28. 28. BeanFactory Class  BeanFactory object is responsible for managing beans and their dependencies  Your application interacts with Spring's DI container through BeanFactory interface • BeanFactory object has to be created by the application typically XmlBeanFactory • BeanFactory object, when it gets created, read bean configuration file and performs the wiring • Once created, the application can access the beans via BeanFactory interface  XmlBeanFactory • Convenience extension of DefaultListableBeanFactory that reads bean definitions from an XML document 28
  29. 29. Beans  The term “bean” is used to refer any component managed by the BeanFactory  The “beans” are in the form of JavaBeans (in most cases) • no arg constructor • getter and setter methods for the properties  Beans are singletons by default  Properties • the beans may be simple values or references to other beans 29
  30. 30. The Bean – A Java Class public class Example { private int empid; private String empname; public int getEmpid() { return empid; } public void setEmpid(int empid) { this.empid = empid; } public String getEmpname() { return empname; } public void setEmpname(String empname) { this.empname = empname; } public Example() {super();}} // no arg constructor 30
  31. 31. Injecting Simple Values–XML File  Each bean is defined using <bean> tag under the root of the <beans> tag  The id attribute is used to give the bean its default name  The class attribute specifies the type of the bean <bean id="firstBean" class=""> <property name="empname"> <value>ramesh</value> </property> <property name="empid"><value>100</value></property> </bean> </beans> 31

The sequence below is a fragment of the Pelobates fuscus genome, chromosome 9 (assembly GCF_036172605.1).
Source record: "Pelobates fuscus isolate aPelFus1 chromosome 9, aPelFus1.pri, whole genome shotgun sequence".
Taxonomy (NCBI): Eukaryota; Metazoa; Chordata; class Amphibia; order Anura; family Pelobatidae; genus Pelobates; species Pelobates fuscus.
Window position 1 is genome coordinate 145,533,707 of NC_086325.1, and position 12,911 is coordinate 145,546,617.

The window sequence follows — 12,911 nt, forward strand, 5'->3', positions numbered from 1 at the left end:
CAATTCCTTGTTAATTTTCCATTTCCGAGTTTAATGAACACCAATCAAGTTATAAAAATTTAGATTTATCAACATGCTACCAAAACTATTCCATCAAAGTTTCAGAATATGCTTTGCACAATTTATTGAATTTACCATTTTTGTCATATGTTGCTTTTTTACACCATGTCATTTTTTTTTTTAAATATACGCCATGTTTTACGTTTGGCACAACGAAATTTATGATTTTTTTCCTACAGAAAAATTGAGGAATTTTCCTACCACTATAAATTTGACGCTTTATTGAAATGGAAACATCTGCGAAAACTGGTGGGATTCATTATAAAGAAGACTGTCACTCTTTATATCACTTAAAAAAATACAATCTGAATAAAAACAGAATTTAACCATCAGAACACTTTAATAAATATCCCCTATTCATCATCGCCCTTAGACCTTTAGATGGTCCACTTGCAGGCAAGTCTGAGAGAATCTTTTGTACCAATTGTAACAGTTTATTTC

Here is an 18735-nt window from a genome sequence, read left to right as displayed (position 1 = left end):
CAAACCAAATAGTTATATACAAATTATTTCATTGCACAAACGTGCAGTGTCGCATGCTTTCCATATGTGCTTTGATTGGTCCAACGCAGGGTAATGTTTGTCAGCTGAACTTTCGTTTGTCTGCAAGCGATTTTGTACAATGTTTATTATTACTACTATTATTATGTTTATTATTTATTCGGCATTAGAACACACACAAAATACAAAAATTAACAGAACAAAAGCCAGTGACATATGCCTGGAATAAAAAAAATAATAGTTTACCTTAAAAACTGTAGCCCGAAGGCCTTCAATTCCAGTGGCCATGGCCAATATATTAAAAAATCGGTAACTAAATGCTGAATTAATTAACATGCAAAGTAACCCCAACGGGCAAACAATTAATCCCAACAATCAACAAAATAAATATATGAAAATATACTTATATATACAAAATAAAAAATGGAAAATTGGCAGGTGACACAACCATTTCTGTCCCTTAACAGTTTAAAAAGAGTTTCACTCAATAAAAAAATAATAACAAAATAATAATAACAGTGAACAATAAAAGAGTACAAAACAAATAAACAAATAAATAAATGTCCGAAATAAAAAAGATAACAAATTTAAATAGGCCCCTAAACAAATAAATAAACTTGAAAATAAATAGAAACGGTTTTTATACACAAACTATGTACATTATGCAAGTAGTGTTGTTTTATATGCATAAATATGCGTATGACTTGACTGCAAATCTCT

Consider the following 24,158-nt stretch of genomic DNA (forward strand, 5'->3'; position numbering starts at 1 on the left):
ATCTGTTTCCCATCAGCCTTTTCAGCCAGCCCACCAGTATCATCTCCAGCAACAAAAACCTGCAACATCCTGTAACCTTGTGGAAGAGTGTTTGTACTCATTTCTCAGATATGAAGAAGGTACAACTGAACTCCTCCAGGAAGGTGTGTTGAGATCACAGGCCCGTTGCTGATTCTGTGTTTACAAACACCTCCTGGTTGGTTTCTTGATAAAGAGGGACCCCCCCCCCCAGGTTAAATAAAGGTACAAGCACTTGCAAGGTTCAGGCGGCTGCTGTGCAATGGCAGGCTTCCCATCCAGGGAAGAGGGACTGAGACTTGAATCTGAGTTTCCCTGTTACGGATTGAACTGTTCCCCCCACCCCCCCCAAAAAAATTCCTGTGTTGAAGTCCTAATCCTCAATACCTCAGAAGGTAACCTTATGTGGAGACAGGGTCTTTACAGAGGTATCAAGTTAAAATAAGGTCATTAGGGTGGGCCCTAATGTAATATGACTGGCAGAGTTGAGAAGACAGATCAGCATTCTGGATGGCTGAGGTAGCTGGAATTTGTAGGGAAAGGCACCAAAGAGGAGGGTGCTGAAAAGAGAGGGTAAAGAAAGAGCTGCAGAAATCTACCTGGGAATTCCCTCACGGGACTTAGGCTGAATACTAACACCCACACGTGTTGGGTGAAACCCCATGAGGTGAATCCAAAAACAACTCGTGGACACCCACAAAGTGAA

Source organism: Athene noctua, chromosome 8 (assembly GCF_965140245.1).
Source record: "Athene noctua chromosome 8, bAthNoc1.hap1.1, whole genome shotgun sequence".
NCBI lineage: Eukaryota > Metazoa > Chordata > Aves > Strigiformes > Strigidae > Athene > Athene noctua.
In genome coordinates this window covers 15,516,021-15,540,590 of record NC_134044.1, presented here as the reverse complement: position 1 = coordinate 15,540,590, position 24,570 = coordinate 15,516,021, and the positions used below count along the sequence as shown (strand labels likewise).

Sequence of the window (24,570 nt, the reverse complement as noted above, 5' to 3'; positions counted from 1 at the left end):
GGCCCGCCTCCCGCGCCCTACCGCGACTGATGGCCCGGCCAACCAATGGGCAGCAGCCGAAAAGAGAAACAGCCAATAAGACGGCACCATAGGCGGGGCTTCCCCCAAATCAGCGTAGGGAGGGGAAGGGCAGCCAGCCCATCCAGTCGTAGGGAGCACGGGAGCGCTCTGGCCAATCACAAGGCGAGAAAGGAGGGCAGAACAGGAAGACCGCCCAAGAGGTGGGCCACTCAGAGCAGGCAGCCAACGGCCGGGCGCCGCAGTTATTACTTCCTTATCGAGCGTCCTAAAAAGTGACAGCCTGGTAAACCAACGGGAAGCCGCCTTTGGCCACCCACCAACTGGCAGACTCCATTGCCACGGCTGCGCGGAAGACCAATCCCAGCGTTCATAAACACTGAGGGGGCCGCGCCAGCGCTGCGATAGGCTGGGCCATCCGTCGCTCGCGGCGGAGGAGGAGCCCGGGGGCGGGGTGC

32. 32. Injecting Simple Values–XML File  Each bean is defined using <bean> tag under the root of the <beans> tag  The id attribute is used to give the bean its default name  The class attribute specifies the type of the bean <bean id="firstBean" class=""> <property name="empname"> <value>ramesh</value> </property> <property name="empid"><value>100</value></property> </bean> </beans> 32
  33. 33. Spring Application import org.springframework.beans.factory.BeanFactory; import org.springframework.beans.factory.xml.XmlBeanFactory; import; public class TestExample { public static void main(String[] args) { BeanFactory bfact = new XmlBeanFactory(new FileSystemResource("mybean.xml")); Example exObj = (Example)bfact.getBean("firstBean"); System.out.println(exObj.getEmpid()); System.out.println(exObj.getEmpname()); } } 33
  34. 34. Injection Parameter Types  Spring supports various kinds of injection parameters • Simple values • Beans in the same factory • Beans in another factory • Collections • Externally defined properties  You can use these types for both setter or constructor injections 34
  35. 35. Injecting Bean into the same Factory  Used when you need to inject one bean into another (target bean)  Configure both beans first  Configure an injection using <ref> tag in the target bean's <property> or <constructor-arg>  The type being injected does not have to be the exact type defined on the target  if the type defined on the target is an interface, the type being injected must be an implementation of it  if the type defined on the target is a class, the type being injected can be the same type or sub-type 35